With the PlayStation 5 seemingly on the horizon, developer Sucker Punch Productions made damn sure the PlayStation 4 went out with a bang with Ghost of Tsushima. Ghost of Tsushima followed on the heels of the controversial launch of Last of Us Part II. But does Ghost of Tsushima have the strength to stand on its own and stand out?
Ghost of Tsushima follows Jin Sakai, nephew of the great samurai Lord Shimura, as he finds his home decimated by the invading mongol horde. With a broken spirit and broken armor, players help Jin spark hope on the Isle of Tsushima to gather an army to help fend off the Mongol horde and free Tsushima, and hopefully stop the invasion of Japan as a whole.
Throughout the journey, Jin confronts his desire to uphold the samurai code and fight with honor or do whatever it takes to save his home. From the moment I booted up the game, the story sank its claws in me and did not let go. The slaughter at Komeda beach to the liberation of Lord Shimura, Ghost of Tsushima kept me on edge. There were moments where I had to stop playing because I was too nervous to keep going. I was afraid of what the outcomes were going to be.
Ghost of Tsushima follows the standard open world adventure game system. Players get a large map to explore, with multiple side objectives which reward cosmetic skins or stat upgrades. There are plenty of side quests which offer more of the story and more information on what kind of a man Jin is.
Beyond the main story, there are a few side characters whom Jin helps come to terms with the catastrophes that have befallen them. Characters such as Lady Masako, whose family has been murdered. Sensei Ishakawa, whose student has betrayed him. And Yuna, the thief who saves Jin’s life from the slaughter at Komeda Beach.
The map feels just big enough to be accessible and exciting, but not too small where the players feel like they could blink and miss most of the Isle. And honestly, I don’t know why anyone would want to miss the visuals of Ghost of Tsushima. Ghost of Tsushima is one of the most, if not the most, visually stimulating game this console generation.
The environments felt real and inviting. I would often stop and spend 30 minutes in a field of flowers using the incredible photo mode to see what snaps I could take. Not only is the game gorgeous, but the soundtrack matches the world perfectly. The subtle flute, or strings that would fill the empty flower fields as Jin surveyed a Mongol camp was sublime.
One of the best features of Ghost of Tsushima is the combat. Jin has access to a wide variety of ways of dispatching his foes. Jin has a bow and arrow, his newly found “Ghost” techniques, and his beloved Katana. Combat is an absolute blast. From the first encounter to the final duel, combat remains immersive and exciting.
From the get go Jin has access to one of four “stances.” These stances offer bonuses for handling the multiple types of Mongols. The first stance you have access to is the stone stance which tears through foes with swords, but is ineffective against other weapon types.
The way combat works is simple, yet offers depth and excitement. Every enemy has a stagger bar above their head. And using the proper stance quickly breaks their stagger, opening them up for a devastating combo. Not only that, Jin has the ability to parry most attacks which instantly opens the enemy.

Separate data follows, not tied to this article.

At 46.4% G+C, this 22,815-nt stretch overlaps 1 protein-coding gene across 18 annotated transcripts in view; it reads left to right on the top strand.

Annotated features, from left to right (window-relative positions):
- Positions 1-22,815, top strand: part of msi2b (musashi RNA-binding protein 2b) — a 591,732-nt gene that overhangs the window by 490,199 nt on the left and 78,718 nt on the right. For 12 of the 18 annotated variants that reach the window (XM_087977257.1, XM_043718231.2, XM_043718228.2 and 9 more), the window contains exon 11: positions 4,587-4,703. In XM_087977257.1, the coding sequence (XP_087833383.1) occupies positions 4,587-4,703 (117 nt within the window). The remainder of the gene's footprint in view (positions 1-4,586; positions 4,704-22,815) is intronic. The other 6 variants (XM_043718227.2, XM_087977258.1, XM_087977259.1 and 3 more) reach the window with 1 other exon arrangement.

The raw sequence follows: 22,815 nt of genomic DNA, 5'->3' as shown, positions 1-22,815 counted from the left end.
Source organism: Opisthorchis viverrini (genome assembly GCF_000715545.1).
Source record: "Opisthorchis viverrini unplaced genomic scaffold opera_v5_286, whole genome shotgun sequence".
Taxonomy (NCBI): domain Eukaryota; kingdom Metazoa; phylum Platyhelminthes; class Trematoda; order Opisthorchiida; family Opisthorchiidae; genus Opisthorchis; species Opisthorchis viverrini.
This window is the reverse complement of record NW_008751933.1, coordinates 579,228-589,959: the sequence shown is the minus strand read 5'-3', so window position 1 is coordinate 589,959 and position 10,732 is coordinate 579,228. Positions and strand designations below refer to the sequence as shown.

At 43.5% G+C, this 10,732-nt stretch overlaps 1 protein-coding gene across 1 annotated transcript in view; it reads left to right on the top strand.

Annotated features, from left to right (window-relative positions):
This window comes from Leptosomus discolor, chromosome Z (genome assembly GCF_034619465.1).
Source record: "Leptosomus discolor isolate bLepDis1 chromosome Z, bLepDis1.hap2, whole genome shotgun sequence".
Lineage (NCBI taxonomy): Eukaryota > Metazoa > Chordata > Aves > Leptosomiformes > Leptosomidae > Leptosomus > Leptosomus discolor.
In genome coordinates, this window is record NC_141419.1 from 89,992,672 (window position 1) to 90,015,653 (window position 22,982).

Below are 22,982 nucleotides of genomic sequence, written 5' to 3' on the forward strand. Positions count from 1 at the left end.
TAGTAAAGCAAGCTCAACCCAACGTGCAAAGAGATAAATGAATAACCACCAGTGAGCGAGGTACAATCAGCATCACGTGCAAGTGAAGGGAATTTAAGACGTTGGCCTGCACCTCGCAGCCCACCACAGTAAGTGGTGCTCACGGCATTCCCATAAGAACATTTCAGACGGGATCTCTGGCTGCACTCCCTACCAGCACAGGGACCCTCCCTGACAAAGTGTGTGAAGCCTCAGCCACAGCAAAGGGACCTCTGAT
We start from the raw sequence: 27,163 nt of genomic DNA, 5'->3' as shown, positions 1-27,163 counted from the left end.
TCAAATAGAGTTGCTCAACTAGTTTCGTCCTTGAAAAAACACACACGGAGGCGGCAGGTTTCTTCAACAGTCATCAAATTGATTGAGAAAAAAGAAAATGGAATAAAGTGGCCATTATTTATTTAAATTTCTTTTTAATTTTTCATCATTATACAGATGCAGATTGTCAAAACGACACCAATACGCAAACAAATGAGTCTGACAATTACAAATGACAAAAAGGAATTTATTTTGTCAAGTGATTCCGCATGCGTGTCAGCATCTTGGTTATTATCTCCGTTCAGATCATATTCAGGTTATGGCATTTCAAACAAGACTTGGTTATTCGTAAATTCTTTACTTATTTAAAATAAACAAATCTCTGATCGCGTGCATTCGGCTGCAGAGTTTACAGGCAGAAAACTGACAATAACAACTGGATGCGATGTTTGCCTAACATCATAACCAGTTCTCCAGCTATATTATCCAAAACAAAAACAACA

The most intense part is that most foes go down with 3 to 4 strikes, but the same goes for Jin. This makes every encounter a constant gamble, but if performed correctly makes players feel unstoppable. Near the middle of the game, combat becomes a fluid dance of swapping stances to quickly clear an encampment.
In all honesty, my favorite part of Ghost of Tsushima is the feeling of intimacy it grants the player. Throughout the game, there are little moments where Jin is left alone with his thoughts, and players are granted a small insight into them. Whether it’s thinking about his favorite food while in a hot spring, or observing the beauty of Tsushima to draft a Haiku, players get an insight into the emotions of Jin.
It was these moments that made Ghost of Tsushima special to me. It was the pure rawness for Jin, who is supposed to be this lone badass warrior, to have moments of self-doubt that humanized the entire experience.
Normally, I try to end the reviews with a little negative to go with the positive. But I found no faults in Ghost of Tsushima. I spent close to 70 hours with Ghost and absolutely loved every second of it. From standing in pure awe at what Sucker Punch was able to do with the PS4, to raiding every Mongol camp, to chasing every fox, or honoring every Shinto Shrine, Ghost of Tsushima stayed engaging and fun.
After rescuing Lord Shimura, I knew Ghost of Tsushima would rank high in my favorite games. It was near the conclusion of Act 2, during a discussion between Lord Shimura and Jin before taking back a castle controlled by the Mongols, that Ghost of Tsushima became my favorite game of all time. The emotional impact of Ghost of Tsushima cannot be downplayed or undersold. I knew the ending was coming. I called it during the final invasion. But I was in no way prepared for the impact that it would have.
Ghost of Tsushima is a perfect blend of open world action/adventure, without skimping on the story. From start to finish Ghost of Tsushima left me on the edge of my seat. And it kept me pushing and driving to see all the secrets hidden on the Isle. I cannot recommend this experience enough.
Sucker Punch has sent the PlayStation 4 out with a bang. And with something that makes me excited to see what’s in store for the future. Please, do yourself a favor and pick up Ghost of Tsushima and see what it takes to defend your home.
Ghosts of Tsushima was purchased at retail for review purposes. All images in the article captured in-game; featured image from Sony.